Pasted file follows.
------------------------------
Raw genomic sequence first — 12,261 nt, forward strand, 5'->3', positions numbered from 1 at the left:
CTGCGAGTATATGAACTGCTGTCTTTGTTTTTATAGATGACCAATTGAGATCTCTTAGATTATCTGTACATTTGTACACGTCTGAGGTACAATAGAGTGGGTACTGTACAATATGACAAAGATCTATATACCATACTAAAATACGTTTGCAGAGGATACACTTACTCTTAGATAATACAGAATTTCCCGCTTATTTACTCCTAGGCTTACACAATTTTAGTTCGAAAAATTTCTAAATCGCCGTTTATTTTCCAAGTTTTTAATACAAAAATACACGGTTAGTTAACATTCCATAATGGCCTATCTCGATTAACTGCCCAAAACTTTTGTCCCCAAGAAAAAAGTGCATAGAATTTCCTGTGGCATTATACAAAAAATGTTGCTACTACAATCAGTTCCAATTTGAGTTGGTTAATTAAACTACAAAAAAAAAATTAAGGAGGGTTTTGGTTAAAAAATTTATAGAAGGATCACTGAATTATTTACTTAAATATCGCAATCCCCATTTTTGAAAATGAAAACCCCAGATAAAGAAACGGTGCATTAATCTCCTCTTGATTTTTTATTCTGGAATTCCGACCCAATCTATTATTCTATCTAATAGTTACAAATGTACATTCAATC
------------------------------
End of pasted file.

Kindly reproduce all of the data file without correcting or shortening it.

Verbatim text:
Raw genomic sequence first — 12,261 nt, forward strand, 5'->3', positions numbered from 1 at the left:
CTGCGAGTATATGAACTGCTGTCTTTGTTTTTATAGATGACCAATTGAGATCTCTTAGATTATCTGTACATTTGTACACGTCTGAGGTACAATAGAGTGGGTACTGTACAATATGACAAAGATCTATATACCATACTAAAATACGTTTGCAGAGGATACACTTACTCTTAGATAATACAGAATTTCCCGCTTATTTACTCCTAGGCTTACACAATTTTAGTTCGAAAAATTTCTAAATCGCCGTTTATTTTCCAAGTTTTTAATACAAAAATACACGGTTAGTTAACATTCCATAATGGCCTATCTCGATTAACTGCCCAAAACTTTTGTCCCCAAGAAAAAAGTGCATAGAATTTCCTGTGGCATTATACAAAAAATGTTGCTACTACAATCAGTTCCAATTTGAGTTGGTTAATTAAACTACAAAAAAAAAATTAAGGAGGGTTTTGGTTAAAAAATTTATAGAAGGATCACTGAATTATTTACTTAAATATCGCAATCCCCATTTTTGAAAATGAAAACCCCAGATAAAGAAACGGTGCATTAATCTCCTCTTGATTTTTTATTCTGGAATTCCGACCCAATCTATTATTCTATCTAATAGTTACAAATGTACATTCAATC